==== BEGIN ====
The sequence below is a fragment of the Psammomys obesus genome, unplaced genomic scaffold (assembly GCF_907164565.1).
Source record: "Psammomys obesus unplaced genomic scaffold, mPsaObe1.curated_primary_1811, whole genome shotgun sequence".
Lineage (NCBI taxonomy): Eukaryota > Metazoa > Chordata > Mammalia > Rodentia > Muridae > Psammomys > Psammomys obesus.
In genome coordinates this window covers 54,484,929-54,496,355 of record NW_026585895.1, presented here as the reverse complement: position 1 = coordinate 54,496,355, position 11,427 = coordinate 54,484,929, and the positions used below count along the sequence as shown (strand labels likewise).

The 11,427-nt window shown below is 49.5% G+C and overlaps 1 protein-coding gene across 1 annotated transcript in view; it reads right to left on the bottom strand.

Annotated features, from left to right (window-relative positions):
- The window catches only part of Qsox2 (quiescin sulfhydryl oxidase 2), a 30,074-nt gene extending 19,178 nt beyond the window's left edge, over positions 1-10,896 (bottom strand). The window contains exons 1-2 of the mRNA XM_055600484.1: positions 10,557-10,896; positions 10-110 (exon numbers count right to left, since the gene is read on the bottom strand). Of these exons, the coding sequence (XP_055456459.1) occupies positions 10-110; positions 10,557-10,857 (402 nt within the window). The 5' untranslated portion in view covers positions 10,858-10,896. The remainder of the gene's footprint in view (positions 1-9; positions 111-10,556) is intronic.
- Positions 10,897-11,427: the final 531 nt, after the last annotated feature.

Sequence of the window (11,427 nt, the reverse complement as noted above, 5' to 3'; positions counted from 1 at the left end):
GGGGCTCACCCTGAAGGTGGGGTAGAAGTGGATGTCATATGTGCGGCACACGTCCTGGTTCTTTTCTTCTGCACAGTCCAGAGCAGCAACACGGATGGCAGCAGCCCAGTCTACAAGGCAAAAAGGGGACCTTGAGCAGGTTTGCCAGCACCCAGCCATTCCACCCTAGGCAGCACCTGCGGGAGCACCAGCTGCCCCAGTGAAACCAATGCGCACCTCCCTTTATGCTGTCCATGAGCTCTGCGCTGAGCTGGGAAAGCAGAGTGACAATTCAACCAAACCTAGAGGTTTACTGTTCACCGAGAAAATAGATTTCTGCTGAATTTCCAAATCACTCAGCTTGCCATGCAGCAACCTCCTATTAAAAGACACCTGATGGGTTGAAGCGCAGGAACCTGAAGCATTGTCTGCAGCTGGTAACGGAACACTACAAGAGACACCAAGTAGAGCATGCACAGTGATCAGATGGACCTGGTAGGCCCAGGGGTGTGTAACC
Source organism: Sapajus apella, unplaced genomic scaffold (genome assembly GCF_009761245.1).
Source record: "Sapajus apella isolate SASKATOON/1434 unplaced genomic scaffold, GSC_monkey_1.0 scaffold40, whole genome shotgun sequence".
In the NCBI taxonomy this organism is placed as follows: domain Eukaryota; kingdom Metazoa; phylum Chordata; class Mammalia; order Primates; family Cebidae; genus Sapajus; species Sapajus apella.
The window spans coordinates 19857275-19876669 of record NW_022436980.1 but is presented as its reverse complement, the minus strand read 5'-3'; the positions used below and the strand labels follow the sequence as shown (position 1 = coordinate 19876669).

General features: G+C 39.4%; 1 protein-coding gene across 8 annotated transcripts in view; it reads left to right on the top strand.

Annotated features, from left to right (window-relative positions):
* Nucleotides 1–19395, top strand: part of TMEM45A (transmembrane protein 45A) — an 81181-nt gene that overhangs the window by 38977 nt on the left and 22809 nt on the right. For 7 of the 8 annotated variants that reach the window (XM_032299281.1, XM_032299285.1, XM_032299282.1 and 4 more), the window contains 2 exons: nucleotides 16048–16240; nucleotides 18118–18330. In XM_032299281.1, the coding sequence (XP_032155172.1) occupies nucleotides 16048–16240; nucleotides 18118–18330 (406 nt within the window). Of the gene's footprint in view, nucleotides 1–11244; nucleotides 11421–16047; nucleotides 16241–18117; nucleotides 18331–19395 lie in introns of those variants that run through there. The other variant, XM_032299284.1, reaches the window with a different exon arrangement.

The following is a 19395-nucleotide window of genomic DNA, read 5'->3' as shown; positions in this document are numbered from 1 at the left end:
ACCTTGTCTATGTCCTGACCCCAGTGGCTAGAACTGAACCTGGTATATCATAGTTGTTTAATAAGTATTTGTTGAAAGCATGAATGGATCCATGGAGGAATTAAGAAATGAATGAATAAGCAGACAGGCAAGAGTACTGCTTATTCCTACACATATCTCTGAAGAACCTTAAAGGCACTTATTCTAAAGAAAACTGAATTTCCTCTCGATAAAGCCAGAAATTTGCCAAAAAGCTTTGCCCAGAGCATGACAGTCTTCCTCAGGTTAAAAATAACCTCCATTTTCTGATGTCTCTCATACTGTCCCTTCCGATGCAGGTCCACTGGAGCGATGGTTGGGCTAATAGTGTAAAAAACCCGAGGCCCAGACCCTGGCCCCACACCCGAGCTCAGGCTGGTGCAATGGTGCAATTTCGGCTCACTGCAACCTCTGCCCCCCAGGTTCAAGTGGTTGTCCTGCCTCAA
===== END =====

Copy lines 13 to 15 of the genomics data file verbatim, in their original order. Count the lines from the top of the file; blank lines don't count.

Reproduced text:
In the NCBI taxonomy this organism is placed as follows: domain Eukaryota; kingdom Metazoa; phylum Chordata; class Mammalia; order Primates; family Cebidae; genus Sapajus; species Sapajus apella.
The window spans coordinates 19857275-19876669 of record NW_022436980.1 but is presented as its reverse complement, the minus strand read 5'-3'; the positions used below and the strand labels follow the sequence as shown (position 1 = coordinate 19876669).

General features: G+C 39.4%; 1 protein-coding gene across 8 annotated transcripts in view; it reads left to right on the top strand.